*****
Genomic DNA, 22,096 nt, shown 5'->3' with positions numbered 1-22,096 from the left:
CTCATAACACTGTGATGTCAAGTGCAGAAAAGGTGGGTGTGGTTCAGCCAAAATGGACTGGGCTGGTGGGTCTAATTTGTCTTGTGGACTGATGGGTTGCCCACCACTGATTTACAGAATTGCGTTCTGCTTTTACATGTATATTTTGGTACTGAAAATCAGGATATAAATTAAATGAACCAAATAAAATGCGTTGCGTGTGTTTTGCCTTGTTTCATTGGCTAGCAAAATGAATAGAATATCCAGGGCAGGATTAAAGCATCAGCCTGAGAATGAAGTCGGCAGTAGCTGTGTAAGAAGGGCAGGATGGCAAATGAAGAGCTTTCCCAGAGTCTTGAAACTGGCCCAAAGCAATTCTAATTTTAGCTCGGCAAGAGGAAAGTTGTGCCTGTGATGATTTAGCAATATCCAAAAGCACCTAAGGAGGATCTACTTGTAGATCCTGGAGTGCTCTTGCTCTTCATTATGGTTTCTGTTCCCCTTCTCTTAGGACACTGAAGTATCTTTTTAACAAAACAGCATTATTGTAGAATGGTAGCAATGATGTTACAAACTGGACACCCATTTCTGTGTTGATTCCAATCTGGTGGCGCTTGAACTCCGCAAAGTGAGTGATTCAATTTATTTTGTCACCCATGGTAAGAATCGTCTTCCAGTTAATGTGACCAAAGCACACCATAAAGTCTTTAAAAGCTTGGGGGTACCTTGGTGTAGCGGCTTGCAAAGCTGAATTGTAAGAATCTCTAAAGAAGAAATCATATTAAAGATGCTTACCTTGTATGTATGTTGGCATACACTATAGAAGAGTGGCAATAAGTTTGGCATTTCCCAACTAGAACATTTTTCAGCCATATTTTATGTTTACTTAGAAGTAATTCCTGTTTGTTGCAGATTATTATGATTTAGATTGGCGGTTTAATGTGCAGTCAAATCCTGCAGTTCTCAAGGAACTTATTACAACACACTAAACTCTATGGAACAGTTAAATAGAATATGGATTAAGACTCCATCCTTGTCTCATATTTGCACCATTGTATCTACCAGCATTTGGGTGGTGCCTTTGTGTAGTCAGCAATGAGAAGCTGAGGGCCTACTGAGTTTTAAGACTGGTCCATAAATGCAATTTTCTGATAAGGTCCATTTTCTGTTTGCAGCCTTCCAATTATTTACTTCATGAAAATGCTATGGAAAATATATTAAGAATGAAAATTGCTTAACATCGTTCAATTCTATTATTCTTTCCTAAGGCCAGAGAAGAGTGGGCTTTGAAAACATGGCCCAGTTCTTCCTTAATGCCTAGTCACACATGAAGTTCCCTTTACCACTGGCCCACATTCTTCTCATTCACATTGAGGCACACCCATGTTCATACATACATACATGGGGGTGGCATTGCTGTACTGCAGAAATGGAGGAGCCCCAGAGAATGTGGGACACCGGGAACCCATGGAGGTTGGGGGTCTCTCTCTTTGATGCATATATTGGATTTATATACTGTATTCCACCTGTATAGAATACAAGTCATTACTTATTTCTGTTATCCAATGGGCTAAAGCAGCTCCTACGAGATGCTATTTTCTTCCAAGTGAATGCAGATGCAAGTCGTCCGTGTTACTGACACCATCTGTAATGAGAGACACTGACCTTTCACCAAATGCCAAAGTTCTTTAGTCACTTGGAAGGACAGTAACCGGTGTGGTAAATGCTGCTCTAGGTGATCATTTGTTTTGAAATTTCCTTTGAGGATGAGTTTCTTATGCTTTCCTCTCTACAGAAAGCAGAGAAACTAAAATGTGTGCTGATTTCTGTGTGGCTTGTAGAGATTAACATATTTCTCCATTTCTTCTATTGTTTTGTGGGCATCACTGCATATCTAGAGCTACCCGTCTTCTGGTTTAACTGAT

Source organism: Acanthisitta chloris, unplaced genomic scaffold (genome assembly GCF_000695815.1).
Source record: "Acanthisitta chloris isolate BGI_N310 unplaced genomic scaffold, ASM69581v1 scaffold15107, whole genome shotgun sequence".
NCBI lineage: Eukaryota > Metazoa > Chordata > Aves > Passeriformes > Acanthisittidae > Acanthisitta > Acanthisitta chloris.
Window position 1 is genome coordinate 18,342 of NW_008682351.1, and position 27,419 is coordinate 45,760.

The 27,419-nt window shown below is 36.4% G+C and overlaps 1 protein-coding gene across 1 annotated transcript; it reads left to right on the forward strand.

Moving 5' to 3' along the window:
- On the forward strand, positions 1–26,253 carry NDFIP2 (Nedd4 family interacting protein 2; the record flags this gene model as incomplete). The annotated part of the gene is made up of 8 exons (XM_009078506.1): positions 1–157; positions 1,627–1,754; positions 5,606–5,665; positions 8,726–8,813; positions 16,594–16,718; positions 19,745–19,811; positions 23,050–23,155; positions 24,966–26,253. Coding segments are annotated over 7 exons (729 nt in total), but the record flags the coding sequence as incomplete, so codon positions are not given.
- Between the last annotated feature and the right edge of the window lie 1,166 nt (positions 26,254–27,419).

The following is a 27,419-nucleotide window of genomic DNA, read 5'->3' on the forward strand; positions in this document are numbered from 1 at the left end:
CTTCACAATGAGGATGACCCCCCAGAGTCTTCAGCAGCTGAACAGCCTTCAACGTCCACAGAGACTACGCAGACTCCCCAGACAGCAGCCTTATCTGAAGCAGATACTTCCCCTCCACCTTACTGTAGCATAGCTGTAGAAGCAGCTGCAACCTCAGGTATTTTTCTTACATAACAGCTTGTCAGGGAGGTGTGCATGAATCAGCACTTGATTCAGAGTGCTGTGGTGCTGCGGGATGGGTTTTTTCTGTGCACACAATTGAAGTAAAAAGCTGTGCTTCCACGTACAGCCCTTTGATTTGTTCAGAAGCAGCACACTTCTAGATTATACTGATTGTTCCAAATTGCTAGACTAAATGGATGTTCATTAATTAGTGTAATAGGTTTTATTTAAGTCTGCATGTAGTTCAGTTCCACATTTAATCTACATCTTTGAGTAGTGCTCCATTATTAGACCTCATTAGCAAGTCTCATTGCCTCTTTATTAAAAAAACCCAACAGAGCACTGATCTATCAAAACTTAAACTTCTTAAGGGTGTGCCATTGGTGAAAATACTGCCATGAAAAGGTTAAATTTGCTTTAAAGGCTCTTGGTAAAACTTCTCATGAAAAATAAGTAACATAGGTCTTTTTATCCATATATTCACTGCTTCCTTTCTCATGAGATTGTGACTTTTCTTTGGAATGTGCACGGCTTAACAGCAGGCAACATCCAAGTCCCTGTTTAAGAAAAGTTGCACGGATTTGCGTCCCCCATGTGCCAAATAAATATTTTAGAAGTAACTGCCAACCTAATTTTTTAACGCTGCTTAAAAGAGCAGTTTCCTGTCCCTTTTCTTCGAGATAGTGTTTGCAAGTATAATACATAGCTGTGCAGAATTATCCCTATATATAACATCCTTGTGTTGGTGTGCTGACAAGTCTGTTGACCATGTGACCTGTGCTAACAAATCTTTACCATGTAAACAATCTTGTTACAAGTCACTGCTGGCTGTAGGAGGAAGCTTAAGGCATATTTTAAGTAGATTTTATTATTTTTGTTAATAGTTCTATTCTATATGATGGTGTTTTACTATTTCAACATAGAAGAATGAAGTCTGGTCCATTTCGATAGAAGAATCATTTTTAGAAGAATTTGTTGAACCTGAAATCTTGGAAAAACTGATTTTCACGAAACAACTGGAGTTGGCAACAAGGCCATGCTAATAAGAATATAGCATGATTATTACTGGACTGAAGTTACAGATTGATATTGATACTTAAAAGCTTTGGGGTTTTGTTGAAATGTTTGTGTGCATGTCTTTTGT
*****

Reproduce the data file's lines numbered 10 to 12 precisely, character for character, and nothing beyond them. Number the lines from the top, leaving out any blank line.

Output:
- Between the last annotated feature and the right edge of the window lie 1,166 nt (positions 26,254–27,419).

The following is a 27,419-nucleotide window of genomic DNA, read 5'->3' on the forward strand; positions in this document are numbered from 1 at the left end:
CTTCACAATGAGGATGACCCCCCAGAGTCTTCAGCAGCTGAACAGCCTTCAACGTCCACAGAGACTACGCAGACTCCCCAGACAGCAGCCTTATCTGAAGCAGATACTTCCCCTCCACCTTACTGTAGCATAGCTGTAGAAGCAGCTGCAACCTCAGGTATTTTTCTTACATAACAGCTTGTCAGGGAGGTGTGCATGAATCAGCACTTGATTCAGAGTGCTGTGGTGCTGCGGGATGGGTTTTTTCTGTGCACACAATTGAAGTAAAAAGCTGTGCTTCCACGTACAGCCCTTTGATTTGTTCAGAAGCAGCACACTTCTAGATTATACTGATTGTTCCAAATTGCTAGACTAAATGGATGTTCATTAATTAGTGTAATAGGTTTTATTTAAGTCTGCATGTAGTTCAGTTCCACATTTAATCTACATCTTTGAGTAGTGCTCCATTATTAGACCTCATTAGCAAGTCTCATTGCCTCTTTATTAAAAAAACCCAACAGAGCACTGATCTATCAAAACTTAAACTTCTTAAGGGTGTGCCATTGGTGAAAATACTGCCATGAAAAGGTTAAATTTGCTTTAAAGGCTCTTGGTAAAACTTCTCATGAAAAATAAGTAACATAGGTCTTTTTATCCATATATTCACTGCTTCCTTTCTCATGAGATTGTGACTTTTCTTTGGAATGTGCACGGCTTAACAGCAGGCAACATCCAAGTCCCTGTTTAAGAAAAGTTGCACGGATTTGCGTCCCCCATGTGCCAAATAAATATTTTAGAAGTAACTGCCAACCTAATTTTTTAACGCTGCTTAAAAGAGCAGTTTCCTGTCCCTTTTCTTCGAGATAGTGTTTGCAAGTATAATACATAGCTGTGCAGAATTATCCCTATATATAACATCCTTGTGTTGGTGTGCTGACAAGTCTGTTGACCATGTGACCTGTGCTAACAAATCTTTACCATGTAAACAATCTTGTTACAAGTCACTGCTGGCTGTAGGAGGAAGCTTAAGGCATATTTTAAGTAGATTTTATTATTTTTGTTAATAGTTCTATTCTATATGATGGTGTTTTACTATTTCAACATAGAAGAATGAAGTCTGGTCCATTTCGATAGAAGAATCATTTTTAGAAGAATTTGTTGAACCTGAAATCTTGGAAAAACTGATTTTCACGAAACAACTGGAGTTGGCAACAAGGCCATGCTAATAAGAATATAGCATGATTATTACTGGACTGAAGTTACAGATTGATATTGATACTTAAAAGCTTTGGGGTTTTGTTGAAATGTTTGTGTGCATGTCTTTTGT